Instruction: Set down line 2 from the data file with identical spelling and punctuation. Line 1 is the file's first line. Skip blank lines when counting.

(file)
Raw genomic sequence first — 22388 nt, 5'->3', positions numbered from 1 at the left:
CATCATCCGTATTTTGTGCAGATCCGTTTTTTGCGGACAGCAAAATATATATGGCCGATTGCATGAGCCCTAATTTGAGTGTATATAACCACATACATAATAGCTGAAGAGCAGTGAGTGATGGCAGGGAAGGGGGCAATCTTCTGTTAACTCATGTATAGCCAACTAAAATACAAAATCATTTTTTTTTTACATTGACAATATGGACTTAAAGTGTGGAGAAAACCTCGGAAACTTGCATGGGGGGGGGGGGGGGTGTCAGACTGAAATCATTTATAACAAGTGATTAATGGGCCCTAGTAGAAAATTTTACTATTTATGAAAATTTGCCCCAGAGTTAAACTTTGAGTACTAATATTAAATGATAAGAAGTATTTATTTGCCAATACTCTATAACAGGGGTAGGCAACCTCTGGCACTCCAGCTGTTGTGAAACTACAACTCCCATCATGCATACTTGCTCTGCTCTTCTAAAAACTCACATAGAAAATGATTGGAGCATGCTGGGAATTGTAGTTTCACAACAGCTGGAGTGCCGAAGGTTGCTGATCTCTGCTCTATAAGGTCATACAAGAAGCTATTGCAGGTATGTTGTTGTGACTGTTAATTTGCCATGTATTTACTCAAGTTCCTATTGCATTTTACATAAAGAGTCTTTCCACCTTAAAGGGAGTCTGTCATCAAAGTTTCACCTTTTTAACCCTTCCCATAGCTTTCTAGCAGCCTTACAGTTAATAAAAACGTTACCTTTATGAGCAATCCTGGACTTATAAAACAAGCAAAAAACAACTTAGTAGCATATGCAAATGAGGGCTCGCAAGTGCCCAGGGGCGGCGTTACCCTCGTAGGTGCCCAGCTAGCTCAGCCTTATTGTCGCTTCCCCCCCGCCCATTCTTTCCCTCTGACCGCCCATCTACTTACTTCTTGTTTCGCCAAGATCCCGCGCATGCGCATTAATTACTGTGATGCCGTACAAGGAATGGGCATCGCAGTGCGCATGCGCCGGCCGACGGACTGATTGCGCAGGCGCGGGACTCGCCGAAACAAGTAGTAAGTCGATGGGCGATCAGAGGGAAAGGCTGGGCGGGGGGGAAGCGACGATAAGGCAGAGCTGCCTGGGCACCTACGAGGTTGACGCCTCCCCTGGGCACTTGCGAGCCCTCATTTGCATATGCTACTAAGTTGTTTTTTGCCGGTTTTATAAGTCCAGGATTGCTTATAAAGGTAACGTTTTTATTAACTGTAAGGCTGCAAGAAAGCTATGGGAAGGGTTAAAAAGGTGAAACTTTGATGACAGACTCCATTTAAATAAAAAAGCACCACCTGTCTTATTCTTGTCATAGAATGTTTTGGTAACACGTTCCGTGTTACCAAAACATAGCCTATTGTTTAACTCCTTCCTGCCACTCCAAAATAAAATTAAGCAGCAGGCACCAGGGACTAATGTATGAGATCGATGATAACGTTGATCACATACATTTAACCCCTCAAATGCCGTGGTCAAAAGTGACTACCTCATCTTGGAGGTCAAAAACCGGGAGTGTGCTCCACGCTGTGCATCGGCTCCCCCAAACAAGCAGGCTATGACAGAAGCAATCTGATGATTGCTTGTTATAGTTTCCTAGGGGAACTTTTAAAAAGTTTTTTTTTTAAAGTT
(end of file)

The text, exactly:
CATCATCCGTATTTTGTGCAGATCCGTTTTTTGCGGACAGCAAAATATATATGGCCGATTGCATGAGCCCTAATTTGAGTGTATATAACCACATACATAATAGCTGAAGAGCAGTGAGTGATGGCAGGGAAGGGGGCAATCTTCTGTTAACTCATGTATAGCCAACTAAAATACAAAATCATTTTTTTTTTACATTGACAATATGGACTTAAAGTGTGGAGAAAACCTCGGAAACTTGCATGGGGGGGGGGGGGGGTGTCAGACTGAAATCATTTATAACAAGTGATTAATGGGCCCTAGTAGAAAATTTTACTATTTATGAAAATTTGCCCCAGAGTTAAACTTTGAGTACTAATATTAAATGATAAGAAGTATTTATTTGCCAATACTCTATAACAGGGGTAGGCAACCTCTGGCACTCCAGCTGTTGTGAAACTACAACTCCCATCATGCATACTTGCTCTGCTCTTCTAAAAACTCACATAGAAAATGATTGGAGCATGCTGGGAATTGTAGTTTCACAACAGCTGGAGTGCCGAAGGTTGCTGATCTCTGCTCTATAAGGTCATACAAGAAGCTATTGCAGGTATGTTGTTGTGACTGTTAATTTGCCATGTATTTACTCAAGTTCCTATTGCATTTTACATAAAGAGTCTTTCCACCTTAAAGGGAGTCTGTCATCAAAGTTTCACCTTTTTAACCCTTCCCATAGCTTTCTAGCAGCCTTACAGTTAATAAAAACGTTACCTTTATGAGCAATCCTGGACTTATAAAACAAGCAAAAAACAACTTAGTAGCATATGCAAATGAGGGCTCGCAAGTGCCCAGGGGCGGCGTTACCCTCGTAGGTGCCCAGCTAGCTCAGCCTTATTGTCGCTTCCCCCCCGCCCATTCTTTCCCTCTGACCGCCCATCTACTTACTTCTTGTTTCGCCAAGATCCCGCGCATGCGCATTAATTACTGTGATGCCGTACAAGGAATGGGCATCGCAGTGCGCATGCGCCGGCCGACGGACTGATTGCGCAGGCGCGGGACTCGCCGAAACAAGTAGTAAGTCGATGGGCGATCAGAGGGAAAGGCTGGGCGGGGGGGAAGCGACGATAAGGCAGAGCTGCCTGGGCACCTACGAGGTTGACGCCTCCCCTGGGCACTTGCGAGCCCTCATTTGCATATGCTACTAAGTTGTTTTTTGCCGGTTTTATAAGTCCAGGATTGCTTATAAAGGTAACGTTTTTATTAACTGTAAGGCTGCAAGAAAGCTATGGGAAGGGTTAAAAAGGTGAAACTTTGATGACAGACTCCATTTAAATAAAAAAGCACCACCTGTCTTATTCTTGTCATAGAATGTTTTGGTAACACGTTCCGTGTTACCAAAACATAGCCTATTGTTTAACTCCTTCCTGCCACTCCAAAATAAAATTAAGCAGCAGGCACCAGGGACTAATGTATGAGATCGATGATAACGTTGATCACATACATTTAACCCCTCAAATGCCGTGGTCAAAAGTGACTACCTCATCTTGGAGGTCAAAAACCGGGAGTGTGCTCCACGCTGTGCATCGGCTCCCCCAAACAAGCAGGCTATGACAGAAGCAATCTGATGATTGCTTGTTATAGTTTCCTAGGGGAACTTTTAAAAAGTTTTTTTTTTAAAGTT